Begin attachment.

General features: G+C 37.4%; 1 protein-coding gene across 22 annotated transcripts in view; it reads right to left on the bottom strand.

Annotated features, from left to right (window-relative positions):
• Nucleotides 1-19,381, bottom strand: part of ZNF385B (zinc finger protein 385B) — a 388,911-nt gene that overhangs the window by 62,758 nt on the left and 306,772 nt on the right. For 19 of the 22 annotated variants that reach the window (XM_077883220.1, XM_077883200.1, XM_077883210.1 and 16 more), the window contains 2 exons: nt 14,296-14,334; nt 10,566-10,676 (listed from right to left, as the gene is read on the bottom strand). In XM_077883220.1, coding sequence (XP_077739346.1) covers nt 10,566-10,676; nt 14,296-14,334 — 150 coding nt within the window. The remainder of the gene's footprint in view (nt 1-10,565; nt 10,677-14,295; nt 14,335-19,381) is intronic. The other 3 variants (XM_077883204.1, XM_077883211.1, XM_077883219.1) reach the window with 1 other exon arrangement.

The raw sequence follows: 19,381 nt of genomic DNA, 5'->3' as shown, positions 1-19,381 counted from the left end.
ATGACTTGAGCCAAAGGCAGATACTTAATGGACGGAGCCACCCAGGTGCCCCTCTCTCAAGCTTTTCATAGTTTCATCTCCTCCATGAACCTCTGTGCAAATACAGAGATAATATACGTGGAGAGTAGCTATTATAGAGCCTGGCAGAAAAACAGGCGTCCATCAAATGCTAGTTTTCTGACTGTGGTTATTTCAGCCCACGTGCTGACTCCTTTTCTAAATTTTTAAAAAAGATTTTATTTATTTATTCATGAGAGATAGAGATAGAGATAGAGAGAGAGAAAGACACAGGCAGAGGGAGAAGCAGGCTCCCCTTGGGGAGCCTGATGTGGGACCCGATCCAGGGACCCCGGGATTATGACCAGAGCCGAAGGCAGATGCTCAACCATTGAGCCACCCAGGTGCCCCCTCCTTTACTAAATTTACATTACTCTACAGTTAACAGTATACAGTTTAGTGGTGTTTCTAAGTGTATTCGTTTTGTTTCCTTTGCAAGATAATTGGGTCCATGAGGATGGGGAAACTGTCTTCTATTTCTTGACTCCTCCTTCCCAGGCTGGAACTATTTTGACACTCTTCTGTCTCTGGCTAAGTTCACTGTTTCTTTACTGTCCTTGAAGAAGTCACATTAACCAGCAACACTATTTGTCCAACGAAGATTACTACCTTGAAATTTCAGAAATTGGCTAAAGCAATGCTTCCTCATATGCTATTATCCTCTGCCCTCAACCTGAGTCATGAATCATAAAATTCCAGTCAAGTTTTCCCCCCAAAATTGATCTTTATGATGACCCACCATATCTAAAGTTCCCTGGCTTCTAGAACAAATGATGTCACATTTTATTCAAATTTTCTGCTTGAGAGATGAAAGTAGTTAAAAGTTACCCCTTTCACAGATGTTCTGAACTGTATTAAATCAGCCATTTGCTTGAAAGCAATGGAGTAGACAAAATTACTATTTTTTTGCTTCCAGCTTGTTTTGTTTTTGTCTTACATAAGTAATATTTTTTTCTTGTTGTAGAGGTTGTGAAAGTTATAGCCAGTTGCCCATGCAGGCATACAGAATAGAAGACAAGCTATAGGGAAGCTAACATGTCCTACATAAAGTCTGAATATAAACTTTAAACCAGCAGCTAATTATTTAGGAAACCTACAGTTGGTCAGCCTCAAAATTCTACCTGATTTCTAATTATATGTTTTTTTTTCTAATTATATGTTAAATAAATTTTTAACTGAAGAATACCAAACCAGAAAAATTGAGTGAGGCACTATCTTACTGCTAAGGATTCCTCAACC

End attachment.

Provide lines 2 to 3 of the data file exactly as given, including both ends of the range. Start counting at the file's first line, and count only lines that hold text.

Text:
Annotated features, from left to right (window-relative positions):
• Nucleotides 1-19,381, bottom strand: part of ZNF385B (zinc finger protein 385B) — a 388,911-nt gene that overhangs the window by 62,758 nt on the left and 306,772 nt on the right. For 19 of the 22 annotated variants that reach the window (XM_077883220.1, XM_077883200.1, XM_077883210.1 and 16 more), the window contains 2 exons: nt 14,296-14,334; nt 10,566-10,676 (listed from right to left, as the gene is read on the bottom strand). In XM_077883220.1, coding sequence (XP_077739346.1) covers nt 10,566-10,676; nt 14,296-14,334 — 150 coding nt within the window. The remainder of the gene's footprint in view (nt 1-10,565; nt 10,677-14,295; nt 14,335-19,381) is intronic. The other 3 variants (XM_077883204.1, XM_077883211.1, XM_077883219.1) reach the window with 1 other exon arrangement.